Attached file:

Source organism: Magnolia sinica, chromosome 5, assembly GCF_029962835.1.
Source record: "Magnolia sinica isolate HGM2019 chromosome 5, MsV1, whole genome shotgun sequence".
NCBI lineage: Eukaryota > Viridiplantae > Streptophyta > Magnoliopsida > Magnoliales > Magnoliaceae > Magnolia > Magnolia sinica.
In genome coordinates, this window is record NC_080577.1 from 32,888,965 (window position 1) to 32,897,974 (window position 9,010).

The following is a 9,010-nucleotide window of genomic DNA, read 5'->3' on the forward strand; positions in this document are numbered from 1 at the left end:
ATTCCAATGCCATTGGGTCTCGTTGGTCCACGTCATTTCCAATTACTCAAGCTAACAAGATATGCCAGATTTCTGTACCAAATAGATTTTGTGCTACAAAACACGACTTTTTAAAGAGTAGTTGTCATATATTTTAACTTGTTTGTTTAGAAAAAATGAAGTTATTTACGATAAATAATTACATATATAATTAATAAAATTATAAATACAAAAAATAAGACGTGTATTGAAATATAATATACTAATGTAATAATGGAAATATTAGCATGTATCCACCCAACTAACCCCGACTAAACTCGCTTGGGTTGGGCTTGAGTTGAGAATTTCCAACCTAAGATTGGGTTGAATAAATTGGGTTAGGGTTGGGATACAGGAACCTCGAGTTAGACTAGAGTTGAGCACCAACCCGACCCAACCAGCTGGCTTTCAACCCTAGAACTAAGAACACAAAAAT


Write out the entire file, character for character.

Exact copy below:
Source organism: Magnolia sinica, chromosome 5, assembly GCF_029962835.1.
Source record: "Magnolia sinica isolate HGM2019 chromosome 5, MsV1, whole genome shotgun sequence".
NCBI lineage: Eukaryota > Viridiplantae > Streptophyta > Magnoliopsida > Magnoliales > Magnoliaceae > Magnolia > Magnolia sinica.
In genome coordinates, this window is record NC_080577.1 from 32,888,965 (window position 1) to 32,897,974 (window position 9,010).

The following is a 9,010-nucleotide window of genomic DNA, read 5'->3' on the forward strand; positions in this document are numbered from 1 at the left end:
ATTCCAATGCCATTGGGTCTCGTTGGTCCACGTCATTTCCAATTACTCAAGCTAACAAGATATGCCAGATTTCTGTACCAAATAGATTTTGTGCTACAAAACACGACTTTTTAAAGAGTAGTTGTCATATATTTTAACTTGTTTGTTTAGAAAAAATGAAGTTATTTACGATAAATAATTACATATATAATTAATAAAATTATAAATACAAAAAATAAGACGTGTATTGAAATATAATATACTAATGTAATAATGGAAATATTAGCATGTATCCACCCAACTAACCCCGACTAAACTCGCTTGGGTTGGGCTTGAGTTGAGAATTTCCAACCTAAGATTGGGTTGAATAAATTGGGTTAGGGTTGGGATACAGGAACCTCGAGTTAGACTAGAGTTGAGCACCAACCCGACCCAACCAGCTGGCTTTCAACCCTAGAACTAAGAACACAAAAAT